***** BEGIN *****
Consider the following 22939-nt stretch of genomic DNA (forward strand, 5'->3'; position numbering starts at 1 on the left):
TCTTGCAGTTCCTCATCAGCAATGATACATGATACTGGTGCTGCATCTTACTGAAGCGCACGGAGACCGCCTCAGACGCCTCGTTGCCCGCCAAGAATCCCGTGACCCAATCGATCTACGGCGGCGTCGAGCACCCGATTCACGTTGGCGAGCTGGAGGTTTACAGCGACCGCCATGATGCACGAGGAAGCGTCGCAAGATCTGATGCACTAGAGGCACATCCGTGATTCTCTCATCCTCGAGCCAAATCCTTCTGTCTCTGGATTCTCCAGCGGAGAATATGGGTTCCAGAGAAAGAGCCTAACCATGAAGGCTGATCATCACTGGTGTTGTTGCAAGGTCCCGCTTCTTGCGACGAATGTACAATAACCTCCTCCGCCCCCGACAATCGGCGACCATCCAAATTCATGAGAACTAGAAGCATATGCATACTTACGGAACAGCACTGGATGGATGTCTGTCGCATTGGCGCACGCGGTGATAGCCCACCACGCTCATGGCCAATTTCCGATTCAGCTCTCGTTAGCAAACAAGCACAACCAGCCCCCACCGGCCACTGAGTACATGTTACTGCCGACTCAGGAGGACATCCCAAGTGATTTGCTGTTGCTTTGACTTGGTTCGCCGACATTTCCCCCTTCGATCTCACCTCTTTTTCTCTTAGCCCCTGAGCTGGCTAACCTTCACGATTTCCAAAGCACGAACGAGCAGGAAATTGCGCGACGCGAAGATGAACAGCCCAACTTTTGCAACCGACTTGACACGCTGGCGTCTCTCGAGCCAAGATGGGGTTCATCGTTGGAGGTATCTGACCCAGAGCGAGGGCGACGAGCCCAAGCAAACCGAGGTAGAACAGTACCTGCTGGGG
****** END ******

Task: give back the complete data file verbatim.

Consider the following 22939-nt stretch of genomic DNA (forward strand, 5'->3'; position numbering starts at 1 on the left):
TCTTGCAGTTCCTCATCAGCAATGATACATGATACTGGTGCTGCATCTTACTGAAGCGCACGGAGACCGCCTCAGACGCCTCGTTGCCCGCCAAGAATCCCGTGACCCAATCGATCTACGGCGGCGTCGAGCACCCGATTCACGTTGGCGAGCTGGAGGTTTACAGCGACCGCCATGATGCACGAGGAAGCGTCGCAAGATCTGATGCACTAGAGGCACATCCGTGATTCTCTCATCCTCGAGCCAAATCCTTCTGTCTCTGGATTCTCCAGCGGAGAATATGGGTTCCAGAGAAAGAGCCTAACCATGAAGGCTGATCATCACTGGTGTTGTTGCAAGGTCCCGCTTCTTGCGACGAATGTACAATAACCTCCTCCGCCCCCGACAATCGGCGACCATCCAAATTCATGAGAACTAGAAGCATATGCATACTTACGGAACAGCACTGGATGGATGTCTGTCGCATTGGCGCACGCGGTGATAGCCCACCACGCTCATGGCCAATTTCCGATTCAGCTCTCGTTAGCAAACAAGCACAACCAGCCCCCACCGGCCACTGAGTACATGTTACTGCCGACTCAGGAGGACATCCCAAGTGATTTGCTGTTGCTTTGACTTGGTTCGCCGACATTTCCCCCTTCGATCTCACCTCTTTTTCTCTTAGCCCCTGAGCTGGCTAACCTTCACGATTTCCAAAGCACGAACGAGCAGGAAATTGCGCGACGCGAAGATGAACAGCCCAACTTTTGCAACCGACTTGACACGCTGGCGTCTCTCGAGCCAAGATGGGGTTCATCGTTGGAGGTATCTGACCCAGAGCGAGGGCGACGAGCCCAAGCAAACCGAGGTAGAACAGTACCTGCTGGGG